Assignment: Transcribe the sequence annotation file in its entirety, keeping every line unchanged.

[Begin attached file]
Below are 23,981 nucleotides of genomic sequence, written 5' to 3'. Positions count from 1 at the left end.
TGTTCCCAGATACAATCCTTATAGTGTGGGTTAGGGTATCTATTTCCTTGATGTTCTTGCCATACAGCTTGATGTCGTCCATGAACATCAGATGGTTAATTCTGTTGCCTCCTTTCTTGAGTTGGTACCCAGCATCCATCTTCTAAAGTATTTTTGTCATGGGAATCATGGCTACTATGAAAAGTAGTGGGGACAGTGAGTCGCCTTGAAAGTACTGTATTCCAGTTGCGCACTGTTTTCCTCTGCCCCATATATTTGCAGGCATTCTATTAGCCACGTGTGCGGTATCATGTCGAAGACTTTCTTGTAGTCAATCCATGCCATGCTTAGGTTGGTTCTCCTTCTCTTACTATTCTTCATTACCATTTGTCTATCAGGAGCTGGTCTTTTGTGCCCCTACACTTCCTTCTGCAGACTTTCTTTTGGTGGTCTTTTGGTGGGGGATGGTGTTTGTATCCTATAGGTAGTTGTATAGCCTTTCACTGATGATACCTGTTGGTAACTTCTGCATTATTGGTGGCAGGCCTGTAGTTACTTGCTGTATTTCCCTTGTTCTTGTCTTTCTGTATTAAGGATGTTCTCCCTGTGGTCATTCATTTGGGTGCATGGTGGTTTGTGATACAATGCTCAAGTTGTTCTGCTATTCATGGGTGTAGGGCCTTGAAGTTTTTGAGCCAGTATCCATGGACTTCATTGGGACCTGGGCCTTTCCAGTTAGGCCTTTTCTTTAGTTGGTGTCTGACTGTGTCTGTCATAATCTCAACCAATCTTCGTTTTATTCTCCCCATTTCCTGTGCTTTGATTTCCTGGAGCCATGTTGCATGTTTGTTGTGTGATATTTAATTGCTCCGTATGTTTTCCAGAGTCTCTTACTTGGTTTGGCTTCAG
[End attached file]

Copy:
Below are 23,981 nucleotides of genomic sequence, written 5' to 3'. Positions count from 1 at the left end.
TGTTCCCAGATACAATCCTTATAGTGTGGGTTAGGGTATCTATTTCCTTGATGTTCTTGCCATACAGCTTGATGTCGTCCATGAACATCAGATGGTTAATTCTGTTGCCTCCTTTCTTGAGTTGGTACCCAGCATCCATCTTCTAAAGTATTTTTGTCATGGGAATCATGGCTACTATGAAAAGTAGTGGGGACAGTGAGTCGCCTTGAAAGTACTGTATTCCAGTTGCGCACTGTTTTCCTCTGCCCCATATATTTGCAGGCATTCTATTAGCCACGTGTGCGGTATCATGTCGAAGACTTTCTTGTAGTCAATCCATGCCATGCTTAGGTTGGTTCTCCTTCTCTTACTATTCTTCATTACCATTTGTCTATCAGGAGCTGGTCTTTTGTGCCCCTACACTTCCTTCTGCAGACTTTCTTTTGGTGGTCTTTTGGTGGGGGATGGTGTTTGTATCCTATAGGTAGTTGTATAGCCTTTCACTGATGATACCTGTTGGTAACTTCTGCATTATTGGTGGCAGGCCTGTAGTTACTTGCTGTATTTCCCTTGTTCTTGTCTTTCTGTATTAAGGATGTTCTCCCTGTGGTCATTCATTTGGGTGCATGGTGGTTTGTGATACAATGCTCAAGTTGTTCTGCTATTCATGGGTGTAGGGCCTTGAAGTTTTTGAGCCAGTATCCATGGACTTCATTGGGACCTGGGCCTTTCCAGTTAGGCCTTTTCTTTAGTTGGTGTCTGACTGTGTCTGTCATAATCTCAACCAATCTTCGTTTTATTCTCCCCATTTCCTGTGCTTTGATTTCCTGGAGCCATGTTGCATGTTTGTTGTGTGATATTTAATTGCTCCGTATGTTTTCCAGAGTCTCTTACTTGGTTTGGCTTCAG